Q: How does lawyer malpractice insurance work?
Professional liability insurance for lawyers does two things. First, it covers liability to clients for malpractice, meaning it provides funding to pay a settlement or judgment (indemnification). Second, it funds the defense of claims, meaning it pays the lawyers who represent the insured lawyer on the malpractice claim, and costs of litigation, including expert witness fees.
The policy provides a maximum stated amount of coverage (policy limits). Many insurance policies are "wasting policies." This is a policy in which the resources used to fund the defense of a lawsuit are subtracted from the policy limits available to pay a claim through settlement or after a judgment. For instance, under a wasting policy with limits of $1 million, if $250,000 is spent paying attorneys to defend the insured lawyer, and the plaintiff wins, there would be only $750,000 of insurance proceeds available to pay a $1 million judgment (the difference would need to be made up from the lawyer or law firm's own assets).
However, often even wasting policies provide an allowance for defense fees and costs before the policy starts to waste - for instance, $50,000.
Other policies extend this concept of allowance by providing separate indemnification and defense cost limits. For instance, the policy might provide $2 million in indemnity coverage and an additional $1 million in defense costs.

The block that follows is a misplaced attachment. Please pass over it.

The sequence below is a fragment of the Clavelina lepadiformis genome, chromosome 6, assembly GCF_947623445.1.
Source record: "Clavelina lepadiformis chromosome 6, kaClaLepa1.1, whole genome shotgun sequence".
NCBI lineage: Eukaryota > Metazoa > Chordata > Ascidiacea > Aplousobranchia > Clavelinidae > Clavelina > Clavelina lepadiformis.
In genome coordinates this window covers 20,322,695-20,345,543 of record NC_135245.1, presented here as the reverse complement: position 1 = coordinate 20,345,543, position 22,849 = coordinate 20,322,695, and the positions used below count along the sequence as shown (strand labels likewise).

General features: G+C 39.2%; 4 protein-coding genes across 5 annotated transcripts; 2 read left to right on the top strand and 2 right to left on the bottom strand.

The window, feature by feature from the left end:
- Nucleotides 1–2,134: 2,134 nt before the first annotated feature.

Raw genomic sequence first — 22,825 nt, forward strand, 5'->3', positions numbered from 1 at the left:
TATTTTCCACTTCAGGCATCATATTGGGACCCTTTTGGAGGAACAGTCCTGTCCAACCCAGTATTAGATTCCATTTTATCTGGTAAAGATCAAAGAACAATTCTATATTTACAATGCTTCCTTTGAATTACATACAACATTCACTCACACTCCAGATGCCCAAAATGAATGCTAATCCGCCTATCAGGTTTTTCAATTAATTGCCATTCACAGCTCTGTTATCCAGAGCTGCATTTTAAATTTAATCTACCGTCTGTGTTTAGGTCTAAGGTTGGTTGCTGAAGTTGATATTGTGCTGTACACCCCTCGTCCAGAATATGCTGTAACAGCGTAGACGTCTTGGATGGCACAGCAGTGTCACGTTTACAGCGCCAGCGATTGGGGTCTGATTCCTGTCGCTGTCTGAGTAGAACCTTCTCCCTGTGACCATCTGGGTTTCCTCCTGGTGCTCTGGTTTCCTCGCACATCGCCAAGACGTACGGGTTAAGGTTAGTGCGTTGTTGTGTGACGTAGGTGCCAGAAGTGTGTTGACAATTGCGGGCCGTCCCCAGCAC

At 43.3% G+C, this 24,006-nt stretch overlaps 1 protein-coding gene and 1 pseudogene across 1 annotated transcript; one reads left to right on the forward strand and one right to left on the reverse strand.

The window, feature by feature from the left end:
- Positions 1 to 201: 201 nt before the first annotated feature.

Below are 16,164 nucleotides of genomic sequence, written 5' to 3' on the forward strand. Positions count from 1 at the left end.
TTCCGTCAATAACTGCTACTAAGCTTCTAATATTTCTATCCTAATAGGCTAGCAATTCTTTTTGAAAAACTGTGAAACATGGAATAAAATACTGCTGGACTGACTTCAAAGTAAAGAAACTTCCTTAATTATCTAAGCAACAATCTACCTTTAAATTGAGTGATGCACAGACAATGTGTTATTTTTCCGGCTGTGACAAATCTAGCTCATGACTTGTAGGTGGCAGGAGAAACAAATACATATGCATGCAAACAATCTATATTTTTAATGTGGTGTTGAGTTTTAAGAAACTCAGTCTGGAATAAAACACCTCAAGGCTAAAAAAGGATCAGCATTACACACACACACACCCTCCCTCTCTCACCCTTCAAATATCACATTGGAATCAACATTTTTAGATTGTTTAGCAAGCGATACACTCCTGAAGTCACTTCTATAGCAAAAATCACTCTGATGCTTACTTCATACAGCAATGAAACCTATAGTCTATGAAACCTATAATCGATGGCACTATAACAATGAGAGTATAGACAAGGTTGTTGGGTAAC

Some professional liability policies are "consent policies,” which provide that the insured attorney's consent is required for any decision to settle the claim (though such consent may not be "unreasonably withheld"). Sometimes this can be a game changer, depending on the personal dynamics of the case. An insurer might be willing to settle, but an attorney who has strong personal feelings about the case and his reputation might resist. Unless such resistance is deemed contractually "unreasonable" by the insurance company, this kind of obstinacy could hold up what might otherwise be a good settlement for the plaintiff. Often the situation is the reverse, whereby the client gives authority to settle within a particular amount (sometimes even for policy limits) but the insurer, under the guidance of defense counsel's appraisal of the case, may decide to gamble and go to trial.
The effective amount of coverage available to pay a claim may exceed the stated policy limits in situations where the insurance company unreasonably refuses to settle. Often plaintiff's counsel will make a written offer at or below policy limits, even if he or she does not expect that the offer will be accepted, in order to set up the insurance company for a claim by its insured for unreasonably failing to settle. (Failing to reasonably settle exposes the insured lawyer to liability if a later judgment exceeds the policy limit.) The intention is for the plaintiff to take assignment of the defendant lawyer's claim against his own insurance company for that excess, resulting in an effective expansion of resources available to pay the claim.